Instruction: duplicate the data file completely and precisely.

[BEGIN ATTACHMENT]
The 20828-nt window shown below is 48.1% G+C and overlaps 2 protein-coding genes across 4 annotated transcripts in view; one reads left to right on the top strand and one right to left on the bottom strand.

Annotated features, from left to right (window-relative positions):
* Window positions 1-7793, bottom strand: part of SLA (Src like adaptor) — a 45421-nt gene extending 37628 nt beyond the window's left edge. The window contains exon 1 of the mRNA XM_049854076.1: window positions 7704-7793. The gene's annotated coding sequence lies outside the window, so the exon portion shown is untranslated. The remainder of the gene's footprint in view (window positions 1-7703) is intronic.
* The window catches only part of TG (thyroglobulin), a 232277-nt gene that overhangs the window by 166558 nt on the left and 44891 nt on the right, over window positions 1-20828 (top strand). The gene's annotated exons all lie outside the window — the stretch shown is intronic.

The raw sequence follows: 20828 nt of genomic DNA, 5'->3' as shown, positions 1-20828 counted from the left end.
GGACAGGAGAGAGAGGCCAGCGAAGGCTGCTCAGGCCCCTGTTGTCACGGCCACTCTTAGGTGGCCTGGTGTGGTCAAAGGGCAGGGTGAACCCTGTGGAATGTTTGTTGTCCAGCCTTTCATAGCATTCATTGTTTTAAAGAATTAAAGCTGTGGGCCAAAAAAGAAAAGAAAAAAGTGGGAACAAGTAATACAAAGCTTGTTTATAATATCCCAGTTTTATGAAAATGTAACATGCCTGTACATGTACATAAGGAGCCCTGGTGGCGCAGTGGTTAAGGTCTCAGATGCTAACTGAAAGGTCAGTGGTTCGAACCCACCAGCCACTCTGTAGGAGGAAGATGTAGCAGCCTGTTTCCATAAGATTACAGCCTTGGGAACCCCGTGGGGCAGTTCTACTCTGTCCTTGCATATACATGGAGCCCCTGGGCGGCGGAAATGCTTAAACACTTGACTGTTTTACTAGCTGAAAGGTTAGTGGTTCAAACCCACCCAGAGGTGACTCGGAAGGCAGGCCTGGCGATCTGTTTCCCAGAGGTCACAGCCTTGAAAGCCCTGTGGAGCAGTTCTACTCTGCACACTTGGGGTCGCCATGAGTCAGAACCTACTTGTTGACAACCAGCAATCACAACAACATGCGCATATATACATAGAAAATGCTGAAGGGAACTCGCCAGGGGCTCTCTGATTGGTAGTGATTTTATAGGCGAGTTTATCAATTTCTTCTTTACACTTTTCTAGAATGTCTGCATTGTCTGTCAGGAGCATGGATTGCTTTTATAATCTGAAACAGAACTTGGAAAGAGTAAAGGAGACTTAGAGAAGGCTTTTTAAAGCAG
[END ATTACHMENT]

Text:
The 20828-nt window shown below is 48.1% G+C and overlaps 2 protein-coding genes across 4 annotated transcripts in view; one reads left to right on the top strand and one right to left on the bottom strand.

Annotated features, from left to right (window-relative positions):
* Window positions 1-7793, bottom strand: part of SLA (Src like adaptor) — a 45421-nt gene extending 37628 nt beyond the window's left edge. The window contains exon 1 of the mRNA XM_049854076.1: window positions 7704-7793. The gene's annotated coding sequence lies outside the window, so the exon portion shown is untranslated. The remainder of the gene's footprint in view (window positions 1-7703) is intronic.
* The window catches only part of TG (thyroglobulin), a 232277-nt gene that overhangs the window by 166558 nt on the left and 44891 nt on the right, over window positions 1-20828 (top strand). The gene's annotated exons all lie outside the window — the stretch shown is intronic.

The raw sequence follows: 20828 nt of genomic DNA, 5'->3' as shown, positions 1-20828 counted from the left end.
GGACAGGAGAGAGAGGCCAGCGAAGGCTGCTCAGGCCCCTGTTGTCACGGCCACTCTTAGGTGGCCTGGTGTGGTCAAAGGGCAGGGTGAACCCTGTGGAATGTTTGTTGTCCAGCCTTTCATAGCATTCATTGTTTTAAAGAATTAAAGCTGTGGGCCAAAAAAGAAAAGAAAAAAGTGGGAACAAGTAATACAAAGCTTGTTTATAATATCCCAGTTTTATGAAAATGTAACATGCCTGTACATGTACATAAGGAGCCCTGGTGGCGCAGTGGTTAAGGTCTCAGATGCTAACTGAAAGGTCAGTGGTTCGAACCCACCAGCCACTCTGTAGGAGGAAGATGTAGCAGCCTGTTTCCATAAGATTACAGCCTTGGGAACCCCGTGGGGCAGTTCTACTCTGTCCTTGCATATACATGGAGCCCCTGGGCGGCGGAAATGCTTAAACACTTGACTGTTTTACTAGCTGAAAGGTTAGTGGTTCAAACCCACCCAGAGGTGACTCGGAAGGCAGGCCTGGCGATCTGTTTCCCAGAGGTCACAGCCTTGAAAGCCCTGTGGAGCAGTTCTACTCTGCACACTTGGGGTCGCCATGAGTCAGAACCTACTTGTTGACAACCAGCAATCACAACAACATGCGCATATATACATAGAAAATGCTGAAGGGAACTCGCCAGGGGCTCTCTGATTGGTAGTGATTTTATAGGCGAGTTTATCAATTTCTTCTTTACACTTTTCTAGAATGTCTGCATTGTCTGTCAGGAGCATGGATTGCTTTTATAATCTGAAACAGAACTTGGAAAGAGTAAAGGAGACTTAGAGAAGGCTTTTTAAAGCAG